Sunday, October 20, 2013

Our Fearless Leader

 This, in more of a Pilgrim's Progress sort of way, is what my 2nd grade teacher looked like. Even for a rule follower like myself, Mrs. Roach could be and was frequently terrifying.

A stern, pale, and skull-faced woman of late middle age who pulled her hair back in a no-nonsense bun, my teacher wore what were commonly referred to as "cat eye" glasses and her mouth was a horizontal slash of red, courtesy of the House of Avon. She wore dresses with slips underneath, silk hose and high heels with pointy toes. Every single day.  Mrs. Roach pulling her Pontiac into the teacher's parking lot in a pair of stretch pants would have have been no less shocking than discovering an aproned minotaur in a hairnet serving up tater tots in the cafeteria on Hamburger Day.

When it was time for math, you did not ask why and then pretend to lose your pencil. You had at least five other Eberhard Fabers (always sharpened) in the "side pocket" of your desk which you lined with a brown paper towel so that pencils and crayons didn't fall through the holes. When it was time for handwriting, you did not cleverly substitute the capital "S" in your last name with a treble clef  (even though they sort of looked the same) unless you wanted it circled in red pen with a note to erase and do it over. When it was time to read aloud, you did so in hopes of hearing a "Nicely done!" before she selected another victim student.  That was high praise enough. We didn't need or expect a 21 gun salute and an application to MENSA.

When accused of chewing gum in her class you did not roll your eyes and say, "I don't HAVE any gum" in an exasperated tone which--although-- technically true because you were chewing something, it wasn't gum. It was Captain Crunch. Because you didn't have breakfast that morning (As if that was somehow her problem or responsibility. But go ahead and suggest to her that it was her responsibility and then wait for the Apocalypse.) Better yet, have your parent do it. Same result.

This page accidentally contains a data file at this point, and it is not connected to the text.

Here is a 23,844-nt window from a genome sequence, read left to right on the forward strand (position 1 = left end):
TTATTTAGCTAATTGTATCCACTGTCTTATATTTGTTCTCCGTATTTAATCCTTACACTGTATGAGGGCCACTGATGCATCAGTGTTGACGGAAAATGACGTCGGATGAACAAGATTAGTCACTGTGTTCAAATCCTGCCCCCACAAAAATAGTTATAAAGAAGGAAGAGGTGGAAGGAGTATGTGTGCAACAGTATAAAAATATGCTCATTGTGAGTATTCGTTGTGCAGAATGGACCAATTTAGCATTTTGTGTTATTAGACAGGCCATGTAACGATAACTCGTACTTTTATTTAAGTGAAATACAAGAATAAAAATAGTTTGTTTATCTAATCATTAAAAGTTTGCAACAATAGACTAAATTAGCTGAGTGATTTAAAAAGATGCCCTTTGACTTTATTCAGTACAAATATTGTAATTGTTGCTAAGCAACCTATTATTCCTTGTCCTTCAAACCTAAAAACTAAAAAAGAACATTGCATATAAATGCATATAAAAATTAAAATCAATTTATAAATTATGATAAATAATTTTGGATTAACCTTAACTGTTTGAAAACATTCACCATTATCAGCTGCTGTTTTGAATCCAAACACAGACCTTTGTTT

You did not try to be the class clown by burping words to the Pledge of Allegiance or ask her if this was her "real hair" or if she dyed it.  When she asked for your homework you did not fix her with a smarmy grin and tell her you didn't do it because "I was busy".  The only notes you wrote in class had damn well better be from the assignment on "How to Write a Letter To a Friend" and not to your actual friend who had a different teacher altogether who wouldn't have cared if that same friend spent a brief moment of class time reading your synopsis of last night's episode of "The Monkees".

If you were told to carry a sealed envelope home to your parents, you were clueless about its contents and you did not ask. It could have been a letter about a PTA matter or a request to have you publicly flogged. It mattered not because it wasn't any of your damn business because it wasn't addressed to you and hiding it for two weeks inside your copy of Encyclopedia Brown wasn't going to make it go away.  Later, your parents weren't ever going to go all Liza Minnelli crazy when questioning Mrs. Roach like she was at her own trial because you didn't bring the note home. Why?? Because that was a parenting issue and your parents--God love them--were smart enough to know it.  However, your ass would be--as they say--grass even though the note was about being a homeroom mother, you paranoid maniac.

Had the internet existed back when you were a kid, Mrs Roach would have been listed on Wikipedia as the country's seventeenth line of defense. Just ahead of the Boy Scouts.

Mrs. Roach was a teacher, not a convenient doormat to be stepped on by lazy-ass parents who expected her to offer free tutoring for class days missed because of a surprise birthday trip to Carlsbad Caverns which necessitated lying about being sick for two days so that it would be excused. She wasn't about to be trifled with or disrespected during professional development seminars by being asked to remove her teacher hat for the day and pretend to be a student learning the same shit she was already teaching in real class. One didn't tell Mrs. Roach that she would be taking and grading work from any and all children who had sufficient time to turn in their assignments but didn't do so....for five weeks.